Active attack/Citable Version

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For more information, see: Cryptanalysis.

In cryptography an active attack on a communications system is one in which the attacker changes the communication. He may create, forge, alter, replace, block or reroute messages. This contrasts with a passive attack in which the attacker only eavesdrops; he may read messages he is not supposed to see, but he does not alter messages.

Active attacks on communication

Active attacks that target the communication system itself include:

  • man-in-the-middle attack; the attacker tricks both communicating parties into communicating with him; they think they are talking to each other
  • rewrite attacks; the attacker can replace a message with anything he chooses

Successful active attacks are devastating! If the attacker can replace messages and have them taken as genuine, it is all over. The security system is then at best worthless; at worst it is of great value to the enemy.

Fortunately, these attacks are generally hard to execute. The attacker must not only intercept messages, break whatever cryptography is in use (often both an authentication mechanism and a cipher), and send off his bogus message; he also has to block delivery of the genuine message. Moreover, he has to do it all in real time, fast enough to avoid alerting his victims and to beat whatever synchronisation mechanisms the network may be using. A cryptosystem that an enemy can break in hours or days would generally be considered insecure, even worthless, but it will prevent active attacks as long as the enemy cannot break it quickly enough to replace messages.

Note, however, that in some applications the previous paragraph does not apply. For example, if the encrypted "message" is actually a stored document, then an attacker may have ample time and it may be relatively easy to replace the document.

Cryptographic authentication can provide a complete defense against this group of active attacks.

Systems that combine several cryptographic techniques are called hybrid cryptosystems.

Impersonation attacks

A whole range of active attacks in which the attacker impersonates a legitimate player are possible. Nearly all require defeating or bypassing some authentication mechanism.

Many of these rely on deception or some related form of social engineering. More than one system has been broken by someone simply pretending to be from network support and asking for passwords. Phishing emails may pretend to be from a bank and lead the victim to a web site that looks much like the bank's site, but if the victim is deceived into logging in then the attacker gets his password.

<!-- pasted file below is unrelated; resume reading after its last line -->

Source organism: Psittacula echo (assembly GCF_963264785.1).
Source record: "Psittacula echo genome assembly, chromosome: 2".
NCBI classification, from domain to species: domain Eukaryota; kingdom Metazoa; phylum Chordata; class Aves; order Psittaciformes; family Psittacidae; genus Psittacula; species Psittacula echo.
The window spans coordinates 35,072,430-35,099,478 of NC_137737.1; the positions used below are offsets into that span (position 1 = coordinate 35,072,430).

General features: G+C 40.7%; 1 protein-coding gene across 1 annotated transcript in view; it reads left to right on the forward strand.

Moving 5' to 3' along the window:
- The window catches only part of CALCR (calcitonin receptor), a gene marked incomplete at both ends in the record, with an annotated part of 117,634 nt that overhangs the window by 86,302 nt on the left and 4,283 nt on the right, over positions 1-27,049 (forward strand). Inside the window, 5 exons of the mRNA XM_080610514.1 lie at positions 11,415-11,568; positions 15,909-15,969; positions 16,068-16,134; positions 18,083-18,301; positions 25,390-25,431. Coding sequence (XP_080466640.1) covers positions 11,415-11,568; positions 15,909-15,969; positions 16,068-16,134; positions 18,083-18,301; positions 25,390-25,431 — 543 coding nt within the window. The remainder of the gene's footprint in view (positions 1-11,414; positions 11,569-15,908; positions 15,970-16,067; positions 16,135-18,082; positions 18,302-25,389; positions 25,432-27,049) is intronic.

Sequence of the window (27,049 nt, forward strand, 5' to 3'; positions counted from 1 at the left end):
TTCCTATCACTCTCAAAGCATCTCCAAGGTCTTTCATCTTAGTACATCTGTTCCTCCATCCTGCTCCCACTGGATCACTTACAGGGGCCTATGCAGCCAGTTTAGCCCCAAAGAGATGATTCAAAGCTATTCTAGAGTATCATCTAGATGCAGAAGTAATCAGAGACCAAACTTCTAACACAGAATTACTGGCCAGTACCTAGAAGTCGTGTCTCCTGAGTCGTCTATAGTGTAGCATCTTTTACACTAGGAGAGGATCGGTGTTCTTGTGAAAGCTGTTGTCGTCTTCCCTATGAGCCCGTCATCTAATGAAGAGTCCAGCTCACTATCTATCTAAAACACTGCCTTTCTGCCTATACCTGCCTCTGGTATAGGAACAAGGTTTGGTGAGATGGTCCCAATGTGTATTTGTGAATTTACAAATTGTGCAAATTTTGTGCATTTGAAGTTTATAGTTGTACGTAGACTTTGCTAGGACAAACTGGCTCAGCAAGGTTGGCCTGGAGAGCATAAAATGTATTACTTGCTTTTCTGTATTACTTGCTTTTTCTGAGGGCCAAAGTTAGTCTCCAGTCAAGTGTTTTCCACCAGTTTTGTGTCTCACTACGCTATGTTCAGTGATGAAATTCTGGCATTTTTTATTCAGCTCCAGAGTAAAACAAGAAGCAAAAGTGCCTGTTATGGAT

There is also "rubber hose cryptanalysis", using force, threats, intimidation, or even torture to extract passwords. One example is the British Regulation of Investigatory Powers Act (RIPA) which makes it a criminal offense to withhold such data from police under some circumstances.

Some attacks rely on "practical cryptanalysis", simply stealing passwords. These range from simple "shoulder surfing", reading a password as it is typed, to things like installing a hidden camera above an Automatic Teller Machine (ATM), to burglary or "dumpster diving".

Other attacks, such as a dictionary attack on a password system or network sniffing, are more technical than social, but they have similar goals — acquire passwords or other credentials so that you can impersonate the user.

Still other attacks are indirect; an attacker subverts a computer by whatever means and then uses that computer and its data to perform impersonations. Often taking over a machine gives the miscreant credentials that can be used elsewhere.

A burglar in an office or a thief with a stolen laptop may find that the machine is set up not to require a password for login; this is convenient for users, so quite common. Unfortunately, it is also very convenient for thieves. If a password is required, that is easily bypassed if booting from a USB key or CD is possible. Viruses can take over a user account, or even the entire machine if the user is running as administrator, a common bad habit among Windows users and not unknown elsewhere.

If your browser is set up to automatically connect to your email account and to remember the password for that account, then anyone who gains access to the computer as you can read all your emails and can send email in your name. PGP is a partial defense against this — simply getting into your computer and email account does not allow an attacker either to read encrypted emails or to PGP-sign mail in your name. However, if the attacker has taken over your machine, he can defeat PGP by installing a keyboard logger to get the PGP passphrase.

Browser history may give an attacker account information for high-value links — PayPal or online banking, or a VPN connection to an employer's network. Simply telling the browser never to remember passwords for such links avoids "giving away the farm", letting any attacker or virus that gets into your account have everything. However, this too can be defeated by a keystroke logger.